HTC took an unusual approach to smartphone imaging with its low-megapixel but low-light-friendly HTC One "UltraPixel" camera — and for the most part, the gamble paid off. The One is widely regarded as one of the best smartphone cameras you can get your hands on today.
So what happens when you strip out the company's custom software and slap stock Android in its place? I'm talking, of course, about the new HTC One Google Play Edition. While the phone benefits from Google's clean and intuitive pure Android UI, it also loses out on HTC's camera-specific software modifications — and that has the potential to change how images turn out on the device.
I put the new HTC One Google Play Edition up against the regular HTC One in a side-by-side camera shootout. I took the same pictures with one device and then the other, using each phone's default settings for a base-level comparison.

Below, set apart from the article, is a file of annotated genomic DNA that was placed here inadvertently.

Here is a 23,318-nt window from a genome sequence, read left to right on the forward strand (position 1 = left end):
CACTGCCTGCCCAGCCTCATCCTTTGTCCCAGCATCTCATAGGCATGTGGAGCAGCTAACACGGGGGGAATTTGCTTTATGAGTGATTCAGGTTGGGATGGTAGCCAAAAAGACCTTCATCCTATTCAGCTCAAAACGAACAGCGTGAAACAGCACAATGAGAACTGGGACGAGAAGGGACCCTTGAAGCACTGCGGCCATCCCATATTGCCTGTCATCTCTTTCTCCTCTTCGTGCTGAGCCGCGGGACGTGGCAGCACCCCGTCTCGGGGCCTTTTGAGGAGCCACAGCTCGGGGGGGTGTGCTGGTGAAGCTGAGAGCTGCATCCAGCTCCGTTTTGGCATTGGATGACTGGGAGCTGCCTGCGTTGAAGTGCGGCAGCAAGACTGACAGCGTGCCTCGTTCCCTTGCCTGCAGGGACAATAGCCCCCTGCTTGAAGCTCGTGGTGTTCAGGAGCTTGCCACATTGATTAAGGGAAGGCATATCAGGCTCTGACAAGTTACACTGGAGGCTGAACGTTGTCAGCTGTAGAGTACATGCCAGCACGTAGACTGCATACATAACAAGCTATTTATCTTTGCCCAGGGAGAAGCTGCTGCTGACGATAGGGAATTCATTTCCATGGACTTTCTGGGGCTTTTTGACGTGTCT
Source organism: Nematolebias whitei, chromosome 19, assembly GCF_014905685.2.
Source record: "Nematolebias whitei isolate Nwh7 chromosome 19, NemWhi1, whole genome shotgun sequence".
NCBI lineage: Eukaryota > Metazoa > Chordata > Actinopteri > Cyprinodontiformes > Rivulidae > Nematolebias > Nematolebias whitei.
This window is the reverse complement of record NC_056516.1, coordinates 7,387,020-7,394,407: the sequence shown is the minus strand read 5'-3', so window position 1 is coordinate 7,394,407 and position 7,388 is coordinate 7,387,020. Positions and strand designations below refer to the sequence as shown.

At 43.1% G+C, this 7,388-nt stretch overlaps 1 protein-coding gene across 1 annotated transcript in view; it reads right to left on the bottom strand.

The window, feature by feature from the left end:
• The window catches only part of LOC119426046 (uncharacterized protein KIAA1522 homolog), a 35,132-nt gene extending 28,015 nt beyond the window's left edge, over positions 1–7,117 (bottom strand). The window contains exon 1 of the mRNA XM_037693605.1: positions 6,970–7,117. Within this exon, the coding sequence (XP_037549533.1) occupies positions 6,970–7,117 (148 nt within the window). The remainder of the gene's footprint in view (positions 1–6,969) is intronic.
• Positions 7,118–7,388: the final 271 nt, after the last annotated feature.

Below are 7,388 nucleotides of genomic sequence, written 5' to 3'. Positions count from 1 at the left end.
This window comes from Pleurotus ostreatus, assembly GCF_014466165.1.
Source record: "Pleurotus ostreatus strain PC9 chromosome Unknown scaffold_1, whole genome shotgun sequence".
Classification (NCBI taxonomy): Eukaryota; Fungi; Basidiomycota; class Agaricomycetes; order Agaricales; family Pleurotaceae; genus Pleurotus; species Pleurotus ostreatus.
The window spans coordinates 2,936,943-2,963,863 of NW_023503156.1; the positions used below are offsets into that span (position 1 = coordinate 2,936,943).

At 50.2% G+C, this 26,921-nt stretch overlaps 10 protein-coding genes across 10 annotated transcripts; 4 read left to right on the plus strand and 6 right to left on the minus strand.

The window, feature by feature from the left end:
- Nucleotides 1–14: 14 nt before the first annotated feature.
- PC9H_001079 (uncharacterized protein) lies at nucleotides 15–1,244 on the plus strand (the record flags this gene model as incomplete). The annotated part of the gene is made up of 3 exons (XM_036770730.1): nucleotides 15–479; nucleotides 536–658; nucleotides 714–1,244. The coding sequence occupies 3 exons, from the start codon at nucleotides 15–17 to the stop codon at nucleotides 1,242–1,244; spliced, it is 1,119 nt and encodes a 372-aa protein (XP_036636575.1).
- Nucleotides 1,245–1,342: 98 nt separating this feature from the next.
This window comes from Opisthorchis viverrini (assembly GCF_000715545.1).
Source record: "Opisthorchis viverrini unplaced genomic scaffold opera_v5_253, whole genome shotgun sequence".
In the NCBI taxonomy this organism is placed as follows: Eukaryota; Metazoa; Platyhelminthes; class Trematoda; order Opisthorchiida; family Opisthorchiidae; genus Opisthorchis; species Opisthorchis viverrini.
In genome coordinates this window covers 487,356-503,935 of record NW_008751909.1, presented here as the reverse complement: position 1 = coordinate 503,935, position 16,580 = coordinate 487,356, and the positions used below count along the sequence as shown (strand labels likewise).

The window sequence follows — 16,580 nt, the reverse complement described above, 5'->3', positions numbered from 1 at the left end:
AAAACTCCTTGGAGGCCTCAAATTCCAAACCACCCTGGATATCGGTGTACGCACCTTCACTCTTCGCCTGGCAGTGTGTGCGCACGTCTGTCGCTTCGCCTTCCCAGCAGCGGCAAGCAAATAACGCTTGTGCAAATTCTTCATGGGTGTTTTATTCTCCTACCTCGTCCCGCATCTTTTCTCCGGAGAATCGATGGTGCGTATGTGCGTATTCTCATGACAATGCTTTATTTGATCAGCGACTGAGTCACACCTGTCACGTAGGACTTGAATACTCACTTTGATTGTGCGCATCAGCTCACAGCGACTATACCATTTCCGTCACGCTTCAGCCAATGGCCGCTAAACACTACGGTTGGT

As you'll see, in some scenarios, there's a very noticeable difference between the two. Check out these side-by-side samples.
HTC One Google Play Edition at left (or top), regular HTC One at right (or bottom). Lots more light coming through in the regular One's photo; if you zoom into the full-resolution version, you'll also notice it has more consistent clarity and less noise.
HTC One Google Play Edition at left (or top), regular HTC One at right (or bottom). In this comparison, the Play Edition appears overexposed and loses out on much of the natural, real-life coloring. The difference in noise is also quite noticeable at the full-res level.
HTC One Google Play Edition at left (or top), regular HTC One at right (or bottom). Less of a dramatic difference in this direct sunlight, more muted-color scene.
HTC One Google Play Edition at left (or top), regular HTC One at right (or bottom). At a glance, these two images look similar — but open the full-res versions and zoom in, and you'll see that the regular One once again has greater clarity and less noise, particularly if you look at the trees in the distance.
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